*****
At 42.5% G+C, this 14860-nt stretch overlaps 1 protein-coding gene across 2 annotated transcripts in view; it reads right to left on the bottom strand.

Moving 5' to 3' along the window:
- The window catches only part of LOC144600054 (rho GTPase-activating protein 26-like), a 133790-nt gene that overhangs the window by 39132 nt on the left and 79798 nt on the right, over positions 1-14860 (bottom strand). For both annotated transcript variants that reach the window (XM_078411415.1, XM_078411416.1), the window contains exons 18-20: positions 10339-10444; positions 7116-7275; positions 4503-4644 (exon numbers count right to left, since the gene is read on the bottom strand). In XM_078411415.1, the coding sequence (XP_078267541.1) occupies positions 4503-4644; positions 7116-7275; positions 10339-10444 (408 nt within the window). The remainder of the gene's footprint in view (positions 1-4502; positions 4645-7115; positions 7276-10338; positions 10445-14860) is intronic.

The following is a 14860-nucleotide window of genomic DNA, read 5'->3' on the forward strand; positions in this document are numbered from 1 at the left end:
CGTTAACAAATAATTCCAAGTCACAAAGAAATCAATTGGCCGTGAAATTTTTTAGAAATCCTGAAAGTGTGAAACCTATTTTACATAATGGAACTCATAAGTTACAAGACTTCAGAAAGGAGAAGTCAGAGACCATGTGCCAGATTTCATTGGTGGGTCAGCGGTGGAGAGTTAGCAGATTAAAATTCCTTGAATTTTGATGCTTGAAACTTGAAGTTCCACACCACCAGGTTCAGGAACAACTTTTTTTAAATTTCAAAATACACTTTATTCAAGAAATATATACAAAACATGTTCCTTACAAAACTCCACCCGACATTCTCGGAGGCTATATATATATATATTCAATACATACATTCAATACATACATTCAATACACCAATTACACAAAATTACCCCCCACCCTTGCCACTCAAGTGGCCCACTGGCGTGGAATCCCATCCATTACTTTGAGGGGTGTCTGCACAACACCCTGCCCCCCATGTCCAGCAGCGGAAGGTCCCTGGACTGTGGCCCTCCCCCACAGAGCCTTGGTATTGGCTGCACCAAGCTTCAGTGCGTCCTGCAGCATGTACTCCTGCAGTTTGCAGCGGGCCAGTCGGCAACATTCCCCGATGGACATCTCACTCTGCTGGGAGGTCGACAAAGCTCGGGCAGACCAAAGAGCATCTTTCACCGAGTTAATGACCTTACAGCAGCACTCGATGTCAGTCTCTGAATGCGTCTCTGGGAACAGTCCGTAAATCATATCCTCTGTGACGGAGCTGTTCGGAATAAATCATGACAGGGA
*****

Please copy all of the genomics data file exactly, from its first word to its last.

At 42.5% G+C, this 14860-nt stretch overlaps 1 protein-coding gene across 2 annotated transcripts in view; it reads right to left on the bottom strand.

Moving 5' to 3' along the window:
- The window catches only part of LOC144600054 (rho GTPase-activating protein 26-like), a 133790-nt gene that overhangs the window by 39132 nt on the left and 79798 nt on the right, over positions 1-14860 (bottom strand). For both annotated transcript variants that reach the window (XM_078411415.1, XM_078411416.1), the window contains exons 18-20: positions 10339-10444; positions 7116-7275; positions 4503-4644 (exon numbers count right to left, since the gene is read on the bottom strand). In XM_078411415.1, the coding sequence (XP_078267541.1) occupies positions 4503-4644; positions 7116-7275; positions 10339-10444 (408 nt within the window). The remainder of the gene's footprint in view (positions 1-4502; positions 4645-7115; positions 7276-10338; positions 10445-14860) is intronic.

The following is a 14860-nucleotide window of genomic DNA, read 5'->3' on the forward strand; positions in this document are numbered from 1 at the left end:
CGTTAACAAATAATTCCAAGTCACAAAGAAATCAATTGGCCGTGAAATTTTTTAGAAATCCTGAAAGTGTGAAACCTATTTTACATAATGGAACTCATAAGTTACAAGACTTCAGAAAGGAGAAGTCAGAGACCATGTGCCAGATTTCATTGGTGGGTCAGCGGTGGAGAGTTAGCAGATTAAAATTCCTTGAATTTTGATGCTTGAAACTTGAAGTTCCACACCACCAGGTTCAGGAACAACTTTTTTTAAATTTCAAAATACACTTTATTCAAGAAATATATACAAAACATGTTCCTTACAAAACTCCACCCGACATTCTCGGAGGCTATATATATATATATTCAATACATACATTCAATACATACATTCAATACACCAATTACACAAAATTACCCCCCACCCTTGCCACTCAAGTGGCCCACTGGCGTGGAATCCCATCCATTACTTTGAGGGGTGTCTGCACAACACCCTGCCCCCCATGTCCAGCAGCGGAAGGTCCCTGGACTGTGGCCCTCCCCCACAGAGCCTTGGTATTGGCTGCACCAAGCTTCAGTGCGTCCTGCAGCATGTACTCCTGCAGTTTGCAGCGGGCCAGTCGGCAACATTCCCCGATGGACATCTCACTCTGCTGGGAGGTCGACAAAGCTCGGGCAGACCAAAGAGCATCTTTCACCGAGTTAATGACCTTACAGCAGCACTCGATGTCAGTCTCTGAATGCGTCTCTGGGAACAGTCCGTAAATCATATCCTCTGTGACGGAGCTGTTCGGAATAAATCATGACAGGGA